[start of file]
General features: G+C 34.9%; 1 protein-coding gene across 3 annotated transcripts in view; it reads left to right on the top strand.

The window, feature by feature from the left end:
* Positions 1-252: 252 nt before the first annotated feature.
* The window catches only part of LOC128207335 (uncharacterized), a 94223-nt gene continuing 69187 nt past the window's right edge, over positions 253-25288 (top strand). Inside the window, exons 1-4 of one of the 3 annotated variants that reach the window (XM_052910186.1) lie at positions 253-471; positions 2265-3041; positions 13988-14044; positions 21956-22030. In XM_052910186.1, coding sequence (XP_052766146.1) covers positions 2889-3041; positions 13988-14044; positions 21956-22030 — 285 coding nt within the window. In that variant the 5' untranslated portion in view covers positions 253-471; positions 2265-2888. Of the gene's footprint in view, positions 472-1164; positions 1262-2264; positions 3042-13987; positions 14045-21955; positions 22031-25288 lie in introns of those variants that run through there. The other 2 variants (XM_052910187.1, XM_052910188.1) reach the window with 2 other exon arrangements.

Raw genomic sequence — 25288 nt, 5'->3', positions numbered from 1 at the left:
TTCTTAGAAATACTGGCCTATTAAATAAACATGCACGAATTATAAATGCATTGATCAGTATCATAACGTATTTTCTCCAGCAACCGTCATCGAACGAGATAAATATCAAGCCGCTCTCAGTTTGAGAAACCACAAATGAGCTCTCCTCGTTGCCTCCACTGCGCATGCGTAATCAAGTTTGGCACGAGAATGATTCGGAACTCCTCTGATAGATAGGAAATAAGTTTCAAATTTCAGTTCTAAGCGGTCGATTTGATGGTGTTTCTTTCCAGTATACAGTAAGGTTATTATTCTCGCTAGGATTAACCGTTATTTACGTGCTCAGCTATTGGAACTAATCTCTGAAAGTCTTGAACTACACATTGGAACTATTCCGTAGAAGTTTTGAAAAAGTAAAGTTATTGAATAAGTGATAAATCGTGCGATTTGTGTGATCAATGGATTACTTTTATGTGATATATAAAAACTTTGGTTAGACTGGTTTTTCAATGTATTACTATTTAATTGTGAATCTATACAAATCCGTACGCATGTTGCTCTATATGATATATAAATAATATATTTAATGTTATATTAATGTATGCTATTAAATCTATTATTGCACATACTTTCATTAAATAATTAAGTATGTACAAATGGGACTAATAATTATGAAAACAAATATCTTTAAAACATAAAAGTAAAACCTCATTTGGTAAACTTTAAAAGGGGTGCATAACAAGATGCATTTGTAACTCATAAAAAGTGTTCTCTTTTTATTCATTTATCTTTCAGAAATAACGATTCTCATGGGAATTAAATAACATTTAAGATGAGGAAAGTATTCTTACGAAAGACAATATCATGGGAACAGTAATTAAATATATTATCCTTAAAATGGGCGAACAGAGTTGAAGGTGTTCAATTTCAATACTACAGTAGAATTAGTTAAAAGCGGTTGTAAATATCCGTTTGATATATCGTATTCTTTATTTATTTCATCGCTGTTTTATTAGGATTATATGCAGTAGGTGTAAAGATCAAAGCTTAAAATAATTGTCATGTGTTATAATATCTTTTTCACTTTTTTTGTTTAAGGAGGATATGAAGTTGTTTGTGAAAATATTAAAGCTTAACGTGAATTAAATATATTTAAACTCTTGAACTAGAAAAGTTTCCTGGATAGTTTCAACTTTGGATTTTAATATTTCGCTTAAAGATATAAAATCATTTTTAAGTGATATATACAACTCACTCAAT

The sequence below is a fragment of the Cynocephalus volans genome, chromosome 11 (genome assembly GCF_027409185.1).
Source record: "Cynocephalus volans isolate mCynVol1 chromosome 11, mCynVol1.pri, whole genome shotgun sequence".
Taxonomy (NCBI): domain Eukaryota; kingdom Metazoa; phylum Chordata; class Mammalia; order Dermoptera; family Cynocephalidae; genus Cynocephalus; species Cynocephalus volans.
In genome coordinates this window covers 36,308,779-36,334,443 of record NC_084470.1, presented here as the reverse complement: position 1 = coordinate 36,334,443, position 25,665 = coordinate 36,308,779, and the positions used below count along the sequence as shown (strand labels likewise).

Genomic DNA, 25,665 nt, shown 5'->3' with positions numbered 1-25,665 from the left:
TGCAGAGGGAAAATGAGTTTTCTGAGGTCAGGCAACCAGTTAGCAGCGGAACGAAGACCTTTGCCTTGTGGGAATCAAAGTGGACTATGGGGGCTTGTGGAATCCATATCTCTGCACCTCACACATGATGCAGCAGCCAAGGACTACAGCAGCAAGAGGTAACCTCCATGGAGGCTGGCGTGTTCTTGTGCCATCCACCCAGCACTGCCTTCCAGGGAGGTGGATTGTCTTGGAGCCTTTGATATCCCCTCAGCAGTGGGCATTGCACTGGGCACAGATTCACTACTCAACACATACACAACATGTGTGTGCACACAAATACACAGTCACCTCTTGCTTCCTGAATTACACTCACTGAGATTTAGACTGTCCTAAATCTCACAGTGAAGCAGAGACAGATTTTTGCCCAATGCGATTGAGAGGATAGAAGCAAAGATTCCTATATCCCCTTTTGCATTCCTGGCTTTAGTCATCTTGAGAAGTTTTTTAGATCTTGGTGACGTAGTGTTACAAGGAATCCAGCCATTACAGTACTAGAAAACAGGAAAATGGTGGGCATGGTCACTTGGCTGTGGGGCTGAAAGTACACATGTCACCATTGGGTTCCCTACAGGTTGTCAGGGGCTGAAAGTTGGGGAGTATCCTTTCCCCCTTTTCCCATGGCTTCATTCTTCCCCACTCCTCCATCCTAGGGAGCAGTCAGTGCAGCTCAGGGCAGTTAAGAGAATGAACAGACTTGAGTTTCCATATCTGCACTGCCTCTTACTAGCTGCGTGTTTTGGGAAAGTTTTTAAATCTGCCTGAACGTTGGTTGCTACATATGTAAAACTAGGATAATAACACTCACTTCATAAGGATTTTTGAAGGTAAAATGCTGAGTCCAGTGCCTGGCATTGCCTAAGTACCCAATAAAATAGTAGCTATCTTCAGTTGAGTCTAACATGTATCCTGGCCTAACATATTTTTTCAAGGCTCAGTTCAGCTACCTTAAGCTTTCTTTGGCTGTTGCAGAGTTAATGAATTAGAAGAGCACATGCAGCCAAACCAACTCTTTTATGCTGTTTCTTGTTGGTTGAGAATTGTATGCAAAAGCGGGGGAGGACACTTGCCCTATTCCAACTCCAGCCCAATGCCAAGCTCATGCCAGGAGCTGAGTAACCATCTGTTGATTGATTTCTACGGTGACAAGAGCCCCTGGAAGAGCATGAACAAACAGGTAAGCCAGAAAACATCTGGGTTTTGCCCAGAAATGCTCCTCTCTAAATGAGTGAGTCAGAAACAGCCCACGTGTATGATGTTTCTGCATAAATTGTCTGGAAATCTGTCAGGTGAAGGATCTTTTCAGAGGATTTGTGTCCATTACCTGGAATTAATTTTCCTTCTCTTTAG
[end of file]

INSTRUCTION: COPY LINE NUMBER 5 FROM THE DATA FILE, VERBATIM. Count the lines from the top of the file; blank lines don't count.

Raw genomic sequence — 25288 nt, 5'->3', positions numbered from 1 at the left: